In addition to providing a rib 64 or sharp edge 68 at the lower edge 62 of the driver intermediate wall 36, the more upwardly disposed surfaces of driver wall 36 also may be provided with a rib 64a as suggested in FIG. 33. When the screw is in the 45° rotated position described above, it may thus engage the walls 18 on one side of the recess at their lower region and at the upper region of the walls 18 on the opposite side of the recess. Where ribs 64a are provided on the upper regions of the driver intermediate walls 36 it is preferred to employ recess wall ribs 70 which extend fully to the top of the recess so that the ribs 64a may engage the upper ends of the recess ribs 70. The driver ribs 64a should be located on the driver such that they will be below the top surface 27 of the screw even when slightly withdrawn from the recess.
Still further modifications may be made to the recess ribs 20 described above. For example, in the foregoing description the ribs 26 were shown as being of substantially uniform cross-sectional configuration and having a ridge 28 extending substantially parallel to the plane of the recess sidewall from which the ribs project. In some instances, however, it may be desirable to modify the configuration of the rib as shown in FIGS. 34-36 in which the rib 72 has an edge 74 which substantially parallels the axis of the screw. In this variation the generally triangular cross-sectional area of the rib increases in an upward direction when the groove sidewall from which the rib extends is inclined upwardly and outwardly. Alternatively, it may be desirable in some instances to employ a rib 76 of a configuration in which its ridge 78, as shown in FIG. 38 is neither parallel to the screw axis nor to the sidewall plane but still lies within a substantially vertical plane. In this embodiment, the height of the rib 76 as measured from the plane of its associated sidewall would be intermediate that of the rib configuration shown in FIGS. 34-36 and the rib configuration described with regard to the embodiment shown in FIGS. 2 and 3.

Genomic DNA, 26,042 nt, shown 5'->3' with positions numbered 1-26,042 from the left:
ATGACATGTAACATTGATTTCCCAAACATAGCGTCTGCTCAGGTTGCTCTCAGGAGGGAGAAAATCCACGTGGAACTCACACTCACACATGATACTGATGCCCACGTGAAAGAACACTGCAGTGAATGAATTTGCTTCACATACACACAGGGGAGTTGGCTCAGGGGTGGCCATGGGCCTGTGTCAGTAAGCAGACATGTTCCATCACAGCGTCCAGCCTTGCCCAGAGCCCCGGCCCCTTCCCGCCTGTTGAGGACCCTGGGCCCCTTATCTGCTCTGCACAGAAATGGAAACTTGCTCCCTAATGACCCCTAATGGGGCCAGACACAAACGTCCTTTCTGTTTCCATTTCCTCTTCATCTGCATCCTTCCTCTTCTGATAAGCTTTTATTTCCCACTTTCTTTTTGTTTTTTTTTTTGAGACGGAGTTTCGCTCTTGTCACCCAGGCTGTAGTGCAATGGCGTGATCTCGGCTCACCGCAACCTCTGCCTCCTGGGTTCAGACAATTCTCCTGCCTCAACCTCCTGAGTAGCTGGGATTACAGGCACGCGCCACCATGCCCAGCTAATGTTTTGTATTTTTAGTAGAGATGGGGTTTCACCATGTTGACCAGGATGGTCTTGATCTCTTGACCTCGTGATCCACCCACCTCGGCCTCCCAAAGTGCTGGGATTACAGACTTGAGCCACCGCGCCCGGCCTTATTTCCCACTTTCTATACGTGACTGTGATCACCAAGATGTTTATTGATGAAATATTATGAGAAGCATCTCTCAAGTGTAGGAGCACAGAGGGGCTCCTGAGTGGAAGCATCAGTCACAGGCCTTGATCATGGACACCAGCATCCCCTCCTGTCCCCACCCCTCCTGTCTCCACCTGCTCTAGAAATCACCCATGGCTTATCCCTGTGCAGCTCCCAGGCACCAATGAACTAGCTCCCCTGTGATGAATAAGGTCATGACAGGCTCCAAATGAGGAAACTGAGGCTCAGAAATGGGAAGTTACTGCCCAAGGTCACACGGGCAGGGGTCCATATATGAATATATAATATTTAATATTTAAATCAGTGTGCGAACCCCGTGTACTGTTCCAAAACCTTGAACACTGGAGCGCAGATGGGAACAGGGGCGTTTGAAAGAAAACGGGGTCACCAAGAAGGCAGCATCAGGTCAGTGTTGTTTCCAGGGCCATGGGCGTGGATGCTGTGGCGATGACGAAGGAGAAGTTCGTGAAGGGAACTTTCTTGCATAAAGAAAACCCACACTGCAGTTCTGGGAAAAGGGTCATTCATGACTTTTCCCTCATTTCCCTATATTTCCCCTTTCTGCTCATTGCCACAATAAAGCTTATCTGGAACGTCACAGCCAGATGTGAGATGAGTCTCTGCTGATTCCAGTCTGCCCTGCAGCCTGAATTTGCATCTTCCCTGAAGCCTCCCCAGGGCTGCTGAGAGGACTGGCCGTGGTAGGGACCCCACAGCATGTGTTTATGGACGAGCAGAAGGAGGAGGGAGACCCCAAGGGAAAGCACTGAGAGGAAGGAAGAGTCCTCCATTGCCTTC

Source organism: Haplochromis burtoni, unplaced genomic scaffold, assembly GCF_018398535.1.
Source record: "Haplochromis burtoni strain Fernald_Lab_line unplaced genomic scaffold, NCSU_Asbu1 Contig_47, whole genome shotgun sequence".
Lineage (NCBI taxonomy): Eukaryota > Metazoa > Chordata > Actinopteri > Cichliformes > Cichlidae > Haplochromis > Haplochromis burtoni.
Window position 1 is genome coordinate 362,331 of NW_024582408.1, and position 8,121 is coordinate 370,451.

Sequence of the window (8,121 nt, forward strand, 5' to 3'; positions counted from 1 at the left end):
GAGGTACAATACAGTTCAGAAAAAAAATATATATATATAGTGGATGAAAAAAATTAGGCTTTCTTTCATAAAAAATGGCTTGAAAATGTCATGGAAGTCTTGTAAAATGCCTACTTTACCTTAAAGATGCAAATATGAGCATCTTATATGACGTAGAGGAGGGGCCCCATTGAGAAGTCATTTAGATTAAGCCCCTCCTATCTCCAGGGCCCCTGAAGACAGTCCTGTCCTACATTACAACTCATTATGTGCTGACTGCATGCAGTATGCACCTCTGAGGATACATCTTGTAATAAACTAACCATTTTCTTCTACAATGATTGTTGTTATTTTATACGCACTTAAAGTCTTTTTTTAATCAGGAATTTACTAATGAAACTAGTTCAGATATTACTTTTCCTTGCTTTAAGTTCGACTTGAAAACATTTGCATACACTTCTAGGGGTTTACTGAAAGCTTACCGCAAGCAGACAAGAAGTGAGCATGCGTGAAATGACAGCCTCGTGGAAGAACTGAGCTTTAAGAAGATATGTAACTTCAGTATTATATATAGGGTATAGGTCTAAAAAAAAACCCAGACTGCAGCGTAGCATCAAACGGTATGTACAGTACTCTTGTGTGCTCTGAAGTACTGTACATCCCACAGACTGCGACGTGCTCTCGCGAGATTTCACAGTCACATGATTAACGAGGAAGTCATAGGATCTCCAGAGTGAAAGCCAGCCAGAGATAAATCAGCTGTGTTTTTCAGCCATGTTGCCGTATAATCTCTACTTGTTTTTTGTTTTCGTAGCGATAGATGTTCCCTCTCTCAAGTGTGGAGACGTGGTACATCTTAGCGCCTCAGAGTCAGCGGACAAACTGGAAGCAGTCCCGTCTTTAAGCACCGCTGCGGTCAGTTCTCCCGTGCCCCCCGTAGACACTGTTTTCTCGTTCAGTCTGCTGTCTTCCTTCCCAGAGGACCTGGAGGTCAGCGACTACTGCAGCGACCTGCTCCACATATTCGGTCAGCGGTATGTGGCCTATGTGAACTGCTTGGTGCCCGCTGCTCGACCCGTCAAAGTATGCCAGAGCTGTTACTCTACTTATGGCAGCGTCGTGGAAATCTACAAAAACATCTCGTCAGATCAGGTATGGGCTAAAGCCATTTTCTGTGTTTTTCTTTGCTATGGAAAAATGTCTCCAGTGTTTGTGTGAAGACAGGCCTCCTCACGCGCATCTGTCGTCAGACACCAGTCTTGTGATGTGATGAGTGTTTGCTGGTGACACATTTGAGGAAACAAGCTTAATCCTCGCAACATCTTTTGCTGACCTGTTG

While the various aspects of the invention have been described thus far as being employed primarily in connection with a recess of the Tomalis type having inclined groove sidewalls, they may also be employed with other recesses. For example, FIG. 39 shows, in plan, a type of screw recess which is commercially available and which is described more fully in U.S. Pat. No. Re. 24,878 to Smith et al. In general, and as discribed in the Smith Patent that recess includes a central portion 80 and a plurality of at least three anguarly equidistant grooves 82 extending radially outwardly from the central portion 80 with each of the grooves being defined by a downwardly and inwardly inclined end wall 84 and a pair of substantially vertical walls such as the drivng and back out walls 86, 88. The grooves are located so that their vertical medial planes are substantially parallel to, but are displaced in the same relative sense from, true radial planes and in which one of the sidewalls (and illustrated here as the drive wall 86) of each groove lies closer to its associated substantially parallel true radial plane than does the opposite wall of the same groove (illustrated here as the back out wall 88). This recess may be modified in accordance with the invention by forming it to also include vertical ribs 90 on either or both of one or more of the driving or back out walls 86, 88 as suggested in FIGS. 39-41. As shown in ribs 90 are of substantially uniform cross-section, generally triangular, having a pair of sidewalls 92 which meet at an apex 94. Each rib 90 extends along a direction which lies substantially along a generally vertical plane. The rib 90 extends from the bottom of the sidewall and may terminate at the upper edge of the sidewall or, if desired, somewhat below the upper edge of the sidewall. In addition, it may be found desirable in some instances to form the ribs 90 so that they taper upwardly as suggested in FIGS. 42 and 43 from which it may be seen that the cross-sectional area of the rib diminishes in an upward direction. The ribs 90 are effective to provide a stick-fit in cooperation with the driver as described above. It may be noted that here, as in the previously described embodiments, the relative dimensions of the rib, particularly the extent to which they protrude from their substantially vertical sidewall of the groove is exaggerated substantially in the drawings for clarity. It is intended that the ribs extend just very slightly from the sidewall with which they are associated, for example, of the order of a few thousandths of an inch, just enough to enable the ribs to cling to the engaged surfaces of the driver. The ribs are dimensioned so that they may be deformed under the increasing torque of the driver to destroy the stick-fit characteristic as described.